A year later the Soviet Union came up with their own H-Bomb, making tensions rise even more. With the funding America had, it was able to product a B52 Bomber that could fly 6,000 miles and drop nuclear weaponry. This was an advantage over the Soviets because they did not have the funding for it like America did. However, they focused their attentions on creating more powerful bombs.

Daily Life
Along with many military advancements, came advancements in the daily lives of individuals. Many inventions such as the microwave, satellites, gps, hang gliders, super computers, and ARPANET (pre-internet). These inventions greatly improved civilian life and probably would not have came about if not for the cold war pressure to make advancements in technology.
Microwave - The microwave was invented when Percy LeBaron Spencer noticed that radar waves had melted a candy bar in his pocket. The "Radar Range" was the first microwave produced, about as large and heavy as a refrigerator. The 1161 Radarange was the first commercial microwave but was only practical for restaurant and institutional use due to its size.
GPS - The Global Positioning System is a network of 24 satellites of which the last was launched into orbit in 1993. These satellites make it possible for a person to find their latitude and longitude within a couple hundred feet.
Hang Gliders - Surprisingly hang gliders have ties to NASA. Dr. Francis Regallo, a NASA scientist, became interested in hang gliding flight in his spare time. His design was patented in 1948, and studies began at NASA to see if the Regallo could be used to guide space capsules to earth.fly1.jpg

Super Computers - In 1958, Seymour Cray created the first ever completely transistorized supercomputer. It was invented for the sake of the Control Data Corporation. Supercomputers have the ability to do vast mathematical calculations as well as solve other complex problems.
ARPAnet - Basically the ARPAnet is the Great Grandpappy of the modern Internet. Work began on it in 1969 and it was designed to be a computer version of a nuclear bomb shelter. Its purpose was to protect information from getting into the wrong hands by connecting separate computer with a network via NCP (Network Control Protocol).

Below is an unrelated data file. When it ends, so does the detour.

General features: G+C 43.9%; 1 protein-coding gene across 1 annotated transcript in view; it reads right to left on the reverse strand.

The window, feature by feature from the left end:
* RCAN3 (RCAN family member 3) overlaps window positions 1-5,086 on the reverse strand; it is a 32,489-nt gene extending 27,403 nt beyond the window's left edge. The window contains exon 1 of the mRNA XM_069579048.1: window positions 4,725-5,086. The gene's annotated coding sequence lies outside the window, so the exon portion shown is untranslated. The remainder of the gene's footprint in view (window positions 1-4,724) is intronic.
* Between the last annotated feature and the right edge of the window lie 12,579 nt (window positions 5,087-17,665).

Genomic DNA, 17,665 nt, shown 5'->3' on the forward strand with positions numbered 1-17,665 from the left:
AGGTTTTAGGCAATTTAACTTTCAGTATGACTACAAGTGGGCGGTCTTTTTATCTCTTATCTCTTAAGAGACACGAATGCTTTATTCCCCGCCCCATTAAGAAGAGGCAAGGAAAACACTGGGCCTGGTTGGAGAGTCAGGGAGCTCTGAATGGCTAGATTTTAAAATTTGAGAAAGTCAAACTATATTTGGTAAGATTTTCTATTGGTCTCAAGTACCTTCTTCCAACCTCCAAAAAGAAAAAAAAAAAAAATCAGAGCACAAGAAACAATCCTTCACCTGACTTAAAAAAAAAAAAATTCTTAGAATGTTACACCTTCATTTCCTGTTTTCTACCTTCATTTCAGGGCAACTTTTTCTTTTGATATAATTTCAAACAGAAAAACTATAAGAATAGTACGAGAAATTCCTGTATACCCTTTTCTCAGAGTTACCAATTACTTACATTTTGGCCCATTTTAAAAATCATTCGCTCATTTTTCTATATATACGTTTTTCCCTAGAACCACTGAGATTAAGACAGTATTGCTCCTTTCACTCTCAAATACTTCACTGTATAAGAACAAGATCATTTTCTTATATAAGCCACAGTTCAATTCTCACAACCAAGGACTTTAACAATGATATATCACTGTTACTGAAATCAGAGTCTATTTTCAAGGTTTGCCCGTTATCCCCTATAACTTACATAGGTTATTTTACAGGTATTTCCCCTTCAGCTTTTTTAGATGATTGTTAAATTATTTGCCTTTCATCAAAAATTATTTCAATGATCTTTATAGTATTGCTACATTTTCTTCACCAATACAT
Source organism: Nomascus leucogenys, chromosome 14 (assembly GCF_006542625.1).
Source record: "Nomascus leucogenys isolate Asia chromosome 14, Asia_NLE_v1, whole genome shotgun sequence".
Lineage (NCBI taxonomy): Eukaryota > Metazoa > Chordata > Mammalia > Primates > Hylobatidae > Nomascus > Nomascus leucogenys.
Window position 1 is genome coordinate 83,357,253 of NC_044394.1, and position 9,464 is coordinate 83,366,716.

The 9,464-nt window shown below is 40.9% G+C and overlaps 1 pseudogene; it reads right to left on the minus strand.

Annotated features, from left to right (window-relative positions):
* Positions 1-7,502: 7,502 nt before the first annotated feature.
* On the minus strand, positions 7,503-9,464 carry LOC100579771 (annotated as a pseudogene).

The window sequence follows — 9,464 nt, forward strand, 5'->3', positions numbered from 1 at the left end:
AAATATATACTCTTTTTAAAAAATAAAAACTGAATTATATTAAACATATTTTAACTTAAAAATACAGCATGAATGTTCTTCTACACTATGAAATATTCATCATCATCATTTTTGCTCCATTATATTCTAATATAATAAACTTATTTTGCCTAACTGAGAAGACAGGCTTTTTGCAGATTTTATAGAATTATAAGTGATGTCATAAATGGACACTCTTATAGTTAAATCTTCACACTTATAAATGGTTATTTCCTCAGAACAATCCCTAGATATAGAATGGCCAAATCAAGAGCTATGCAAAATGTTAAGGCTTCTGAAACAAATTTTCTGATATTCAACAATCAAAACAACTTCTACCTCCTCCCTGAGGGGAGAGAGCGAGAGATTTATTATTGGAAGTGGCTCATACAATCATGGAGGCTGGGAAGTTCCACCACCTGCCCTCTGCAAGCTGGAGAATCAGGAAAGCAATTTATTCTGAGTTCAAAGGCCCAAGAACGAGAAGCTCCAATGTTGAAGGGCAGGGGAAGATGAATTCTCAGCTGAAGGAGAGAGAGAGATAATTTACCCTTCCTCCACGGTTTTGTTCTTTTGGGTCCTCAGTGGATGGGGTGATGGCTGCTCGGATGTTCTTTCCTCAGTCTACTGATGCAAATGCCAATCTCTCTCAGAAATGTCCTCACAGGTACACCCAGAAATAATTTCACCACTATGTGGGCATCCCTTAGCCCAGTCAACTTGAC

Science FictionIt's no question why science fiction became popular during the cold war. Technology was advancing rapidly and people were becoming more and more interested in the unknown. Speculation about alien life grew exponentially since the U.S. landed on the moon.
WAR OF THE WORLDS- One of the most influential science fiction novels War of the Worlds by H.G. Wells was adapted by Orson Welles and broadcasted over the radio on October 30, 1938. The problem with this was, is that the listeners were unaware that it was a fictional broadcast, and believed aliens had actually invaded Earth. Many panicked and packed up their cars and fled, only to later find out that it wasn't real.
SignificanceHad the Cold War not happened at all the U.S. would not be nearly as technologically advanced as we are today, nor would we had made it to the moon. The Cold War tested the line of how far science should go, for the good of mankind. Luckily no bombs were dropped during this time period, but the threat of it was overbearing. The competition between two nations (U.S. and S.U.) drove them to both make extreme advancements in science, the space race being the most significant, that has gotten the world to where it is today.
IMPACTThe science that came along with the Cold War has a lasting impact to this day. Although NASA has been shut down, we are still learning more and more about the universe with the satellites that still exist today. The tensions that were brought about with the threat of new weaponry however, caused the world to go into deep fear. There were inventions that came about in this time period, most of which still exist today, just in new forms. For most U.S. families they use the microwave everyday, as well as the internet which has its roots in the ARPAnet. The Cold War was a time period of fear and scientific advancement, for better or for worse.